In one embodiment, the amount of support provided by the elongated spine support member 28 corresponds to the rigidity of the arms 44 that attach the support member 28 to the rear mounting surface 46 of the chair back 14. That is, the amount of axial movement by the spine support member 28 is a function of how rigid the arms 44 are. When the vertebral column is pressed against the spine support member 28, the support member 28 is forced away from the seating region and toward the rear of the chair 40. The support member 28 has less axial movement when the arms 44 are rigid, thus providing more vertebral support. However, if the arms 44 are less rigid, the spine support member 28 will be pushed further toward the rear of the chair 40 when the vertebral column exerts a force against the spine support member 28. In another embodiment, axial movement of the spine support member 28 is controlled by one or more tension-adjusting knobs 48. By turning or otherwise adjusting the knobs 48 accordingly, the amount of axial movement by the spine support member 28 may be set as desired.
The moveable member 54 imparts a curvature upon the elongated spine support member 28 in an axial direction toward the seating region of the chair 50 as shown in
The curvature imparted upon the spine support member 28 has a vertex along the length of the support member 28. The curvature vertex may be changed by sliding the moveable member 54 along the guide 52. Thus, both the degree and point of curvature imparted on the spine support member 28 may be adjusted by longitudinally and vertically adjusting the moveable member 54 at least partially housed within the guide 52, respectively.
The elongated spine support member 28 may also be integrated into or attached to a portable back support for use with chairs or seats.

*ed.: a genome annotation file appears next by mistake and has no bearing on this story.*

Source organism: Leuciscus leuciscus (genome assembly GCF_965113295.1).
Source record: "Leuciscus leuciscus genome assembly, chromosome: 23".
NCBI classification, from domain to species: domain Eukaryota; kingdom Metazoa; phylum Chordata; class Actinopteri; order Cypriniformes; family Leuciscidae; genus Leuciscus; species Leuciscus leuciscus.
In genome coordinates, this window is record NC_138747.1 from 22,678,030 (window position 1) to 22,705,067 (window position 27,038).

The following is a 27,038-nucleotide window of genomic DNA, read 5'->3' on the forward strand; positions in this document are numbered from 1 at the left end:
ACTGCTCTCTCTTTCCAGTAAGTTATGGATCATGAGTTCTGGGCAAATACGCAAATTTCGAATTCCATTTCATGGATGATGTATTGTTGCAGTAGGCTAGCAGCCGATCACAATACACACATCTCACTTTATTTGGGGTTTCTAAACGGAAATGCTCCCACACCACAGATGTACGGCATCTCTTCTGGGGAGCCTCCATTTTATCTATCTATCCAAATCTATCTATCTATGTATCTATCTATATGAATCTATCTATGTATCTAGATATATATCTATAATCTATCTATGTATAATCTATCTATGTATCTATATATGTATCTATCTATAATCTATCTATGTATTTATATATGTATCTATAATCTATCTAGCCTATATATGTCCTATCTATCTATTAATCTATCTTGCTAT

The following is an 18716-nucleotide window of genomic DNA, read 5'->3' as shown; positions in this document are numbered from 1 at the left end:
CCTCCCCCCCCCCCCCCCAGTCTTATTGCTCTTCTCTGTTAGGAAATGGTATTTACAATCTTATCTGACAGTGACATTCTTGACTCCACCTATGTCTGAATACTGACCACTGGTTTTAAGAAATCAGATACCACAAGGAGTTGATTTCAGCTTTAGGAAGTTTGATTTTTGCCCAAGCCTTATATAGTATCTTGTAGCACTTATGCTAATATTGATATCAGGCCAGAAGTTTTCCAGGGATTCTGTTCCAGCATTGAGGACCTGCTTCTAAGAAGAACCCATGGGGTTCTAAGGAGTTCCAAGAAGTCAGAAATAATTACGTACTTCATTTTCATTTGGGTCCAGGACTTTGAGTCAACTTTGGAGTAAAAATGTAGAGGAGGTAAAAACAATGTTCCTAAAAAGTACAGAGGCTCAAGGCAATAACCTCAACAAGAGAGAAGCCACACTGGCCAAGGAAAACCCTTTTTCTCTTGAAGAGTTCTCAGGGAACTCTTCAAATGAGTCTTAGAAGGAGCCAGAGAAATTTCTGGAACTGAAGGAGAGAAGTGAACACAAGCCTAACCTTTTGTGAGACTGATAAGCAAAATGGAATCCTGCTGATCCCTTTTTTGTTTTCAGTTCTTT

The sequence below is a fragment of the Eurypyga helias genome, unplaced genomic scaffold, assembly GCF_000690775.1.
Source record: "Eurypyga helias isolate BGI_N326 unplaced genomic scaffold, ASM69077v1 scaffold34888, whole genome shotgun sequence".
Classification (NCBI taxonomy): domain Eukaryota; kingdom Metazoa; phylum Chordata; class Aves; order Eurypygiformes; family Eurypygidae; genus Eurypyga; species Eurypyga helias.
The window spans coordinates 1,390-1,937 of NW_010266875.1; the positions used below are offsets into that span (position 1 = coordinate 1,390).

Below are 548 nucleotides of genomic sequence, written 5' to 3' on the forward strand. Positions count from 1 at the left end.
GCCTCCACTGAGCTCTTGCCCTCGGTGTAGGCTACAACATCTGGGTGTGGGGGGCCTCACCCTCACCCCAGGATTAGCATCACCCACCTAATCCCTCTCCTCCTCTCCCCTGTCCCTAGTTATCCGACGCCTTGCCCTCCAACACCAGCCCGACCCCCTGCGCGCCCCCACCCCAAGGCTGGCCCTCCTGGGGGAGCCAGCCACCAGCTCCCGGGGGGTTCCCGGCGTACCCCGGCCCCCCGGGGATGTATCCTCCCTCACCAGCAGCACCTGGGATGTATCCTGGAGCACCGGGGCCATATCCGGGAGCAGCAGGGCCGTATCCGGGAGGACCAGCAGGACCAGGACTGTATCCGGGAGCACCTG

The elongated spine support member 28 may have a region 66 that extends outwardly from a front surface of the portable back support 60. Because the extended region 66 protrudes outwardly from a front surface of the portable back support 60, the spine support member 28 makes contact with the vertebral column before other regions of the portable back support 60 when a person sits against the portable support 60, thus providing improved back support. The portable back support 60 may be used with any type of chair such as an office chair, car seat, etc., to provide additional back support.
A pump 76 attached to the chamber 72, e.g., via a tube 78, controls the amount of air (or other substance) contained in the chamber 72. A valve (not shown) releases the contents of the chamber 72. The pump 76 and valve may be manually operated (e.g., by hand) or may be automatically operated (e.g., by remote or push-button control). Either way, a desired amount of vertebral support may be obtained by adjusting the amount of air (or other substance) contained in the chamber 72. The contents of the chamber 72 are displaced responsive to a force applied by the vertebral column against the spine support member 28. The chamber 72 may be filled with a substance other than air that conforms to and supports multiple regions of the vertebral column such as a liquid, gel or the like.
In some embodiments, the chamber 72 comprises a single continuous chamber for engaging and supporting multiple regions of the vertebral column. In other embodiments, the chamber 72 comprises separate chambers 80-84 as shown in